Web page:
“In all the years I’ve studied them I haven’t found anything they won’t eat” [biologist James] St. Amant says. “They will eat bugs and snails, tadpoles, other frogs, small fish — anything. Left alone in a small body of water, they would kill everything until you’d find only the clawed frog left. Then they’d begin eating each other.”
Basically, the frogs shred any other small animals they encounter with their claws and then just devour them. They’re hard to catch, since they’re fast, can hold their breath for a long time, and can swim backward. They stink and taste funny, so predators who can actually catch them don’t like to eat them. Also they, uh, reproduce:
Much like the great white shark in “Jaws,” the clawed frog lives only to kill, eat, and make baby clawed frogs. The latter occurs with amazing frequency. In a four-month mating period, a single female can lay thousands of fertile eggs.
Folks, these frogs exist only to Netflix and kill.
So if they’re so bad, who brought them here?
Great question! For that, we have to go back to the 1930s, and a British scientist with an ultra-British name: Lancelot Hogben. He’d been in South Africa experimenting with hormones. There were a ton of clawed frogs around, and they responded well to his experiments, so that’s what he used. Along the way, he discovered something: If you inject the urine of a pregnant human woman into them, they’ll lay eggs within a matter of hours. Hence, the African Clawed Frog became the first reliable (and reusable) pregnancy test. Within a few years, labs around the world stocked up and shot thousands of frogs full of lady pee.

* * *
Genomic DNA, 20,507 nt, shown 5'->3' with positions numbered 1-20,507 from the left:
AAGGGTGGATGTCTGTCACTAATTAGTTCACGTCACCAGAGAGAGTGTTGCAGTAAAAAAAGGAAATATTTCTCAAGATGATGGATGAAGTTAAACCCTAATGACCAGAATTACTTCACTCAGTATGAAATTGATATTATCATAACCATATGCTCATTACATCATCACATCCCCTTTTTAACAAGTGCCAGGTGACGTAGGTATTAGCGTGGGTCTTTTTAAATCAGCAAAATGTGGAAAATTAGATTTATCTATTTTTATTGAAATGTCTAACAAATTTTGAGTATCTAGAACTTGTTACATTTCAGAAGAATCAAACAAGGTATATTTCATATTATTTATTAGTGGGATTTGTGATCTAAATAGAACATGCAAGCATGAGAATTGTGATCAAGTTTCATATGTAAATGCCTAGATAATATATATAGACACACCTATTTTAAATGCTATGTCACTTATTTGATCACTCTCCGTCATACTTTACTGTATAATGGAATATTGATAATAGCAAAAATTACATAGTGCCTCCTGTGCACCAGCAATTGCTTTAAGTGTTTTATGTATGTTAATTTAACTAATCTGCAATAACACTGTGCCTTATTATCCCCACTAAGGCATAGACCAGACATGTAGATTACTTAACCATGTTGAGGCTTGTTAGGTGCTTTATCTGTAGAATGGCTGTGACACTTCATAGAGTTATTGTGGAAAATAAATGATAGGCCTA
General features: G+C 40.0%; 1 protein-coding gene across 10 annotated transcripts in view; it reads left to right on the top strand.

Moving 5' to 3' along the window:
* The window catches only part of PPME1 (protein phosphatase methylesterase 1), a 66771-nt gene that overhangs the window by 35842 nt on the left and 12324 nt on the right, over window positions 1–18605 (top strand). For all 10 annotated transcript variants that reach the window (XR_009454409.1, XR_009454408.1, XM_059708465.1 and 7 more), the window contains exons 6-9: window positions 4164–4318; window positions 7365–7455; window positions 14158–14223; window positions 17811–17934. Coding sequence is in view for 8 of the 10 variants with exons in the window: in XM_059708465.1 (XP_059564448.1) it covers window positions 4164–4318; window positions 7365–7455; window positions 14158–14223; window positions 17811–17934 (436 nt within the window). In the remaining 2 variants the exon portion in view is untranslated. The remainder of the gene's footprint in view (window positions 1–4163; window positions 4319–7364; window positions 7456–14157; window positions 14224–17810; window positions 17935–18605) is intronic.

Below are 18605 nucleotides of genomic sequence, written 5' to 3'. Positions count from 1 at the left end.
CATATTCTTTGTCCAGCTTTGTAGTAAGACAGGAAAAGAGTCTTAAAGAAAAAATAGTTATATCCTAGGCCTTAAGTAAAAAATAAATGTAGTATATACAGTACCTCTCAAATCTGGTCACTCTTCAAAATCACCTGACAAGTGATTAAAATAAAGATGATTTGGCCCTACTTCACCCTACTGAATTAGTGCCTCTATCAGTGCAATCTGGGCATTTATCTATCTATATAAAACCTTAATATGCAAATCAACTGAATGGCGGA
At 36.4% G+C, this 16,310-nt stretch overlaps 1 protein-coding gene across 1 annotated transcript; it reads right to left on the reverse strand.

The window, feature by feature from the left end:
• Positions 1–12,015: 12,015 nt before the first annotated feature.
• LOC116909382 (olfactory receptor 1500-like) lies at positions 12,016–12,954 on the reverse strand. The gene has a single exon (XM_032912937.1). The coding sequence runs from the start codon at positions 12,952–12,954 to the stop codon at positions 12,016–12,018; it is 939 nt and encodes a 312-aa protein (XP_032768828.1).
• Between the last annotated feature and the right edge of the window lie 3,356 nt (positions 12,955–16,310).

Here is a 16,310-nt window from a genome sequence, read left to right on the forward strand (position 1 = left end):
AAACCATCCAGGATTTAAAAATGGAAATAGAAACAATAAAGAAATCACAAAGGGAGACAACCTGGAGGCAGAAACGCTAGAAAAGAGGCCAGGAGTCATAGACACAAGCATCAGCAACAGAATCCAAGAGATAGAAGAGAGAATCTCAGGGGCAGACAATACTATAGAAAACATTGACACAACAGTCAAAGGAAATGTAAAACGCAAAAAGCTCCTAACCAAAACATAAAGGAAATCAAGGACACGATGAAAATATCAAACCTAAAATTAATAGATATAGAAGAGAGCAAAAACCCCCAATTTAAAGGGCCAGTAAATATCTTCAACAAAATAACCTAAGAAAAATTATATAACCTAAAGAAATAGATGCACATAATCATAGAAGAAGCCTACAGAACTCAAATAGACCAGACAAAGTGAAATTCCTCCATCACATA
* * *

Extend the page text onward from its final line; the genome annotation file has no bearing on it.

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In the 1960s, scientists were able to make a chemical test to detect the specific hormone that a woman’s body makes when she’s pregnant, so the frog was no longer useful on a large scale. So what did those labs do? They just set the frogs free, where they found stagnant ponds and ditches and whatnot and started going on killing and mating sprees.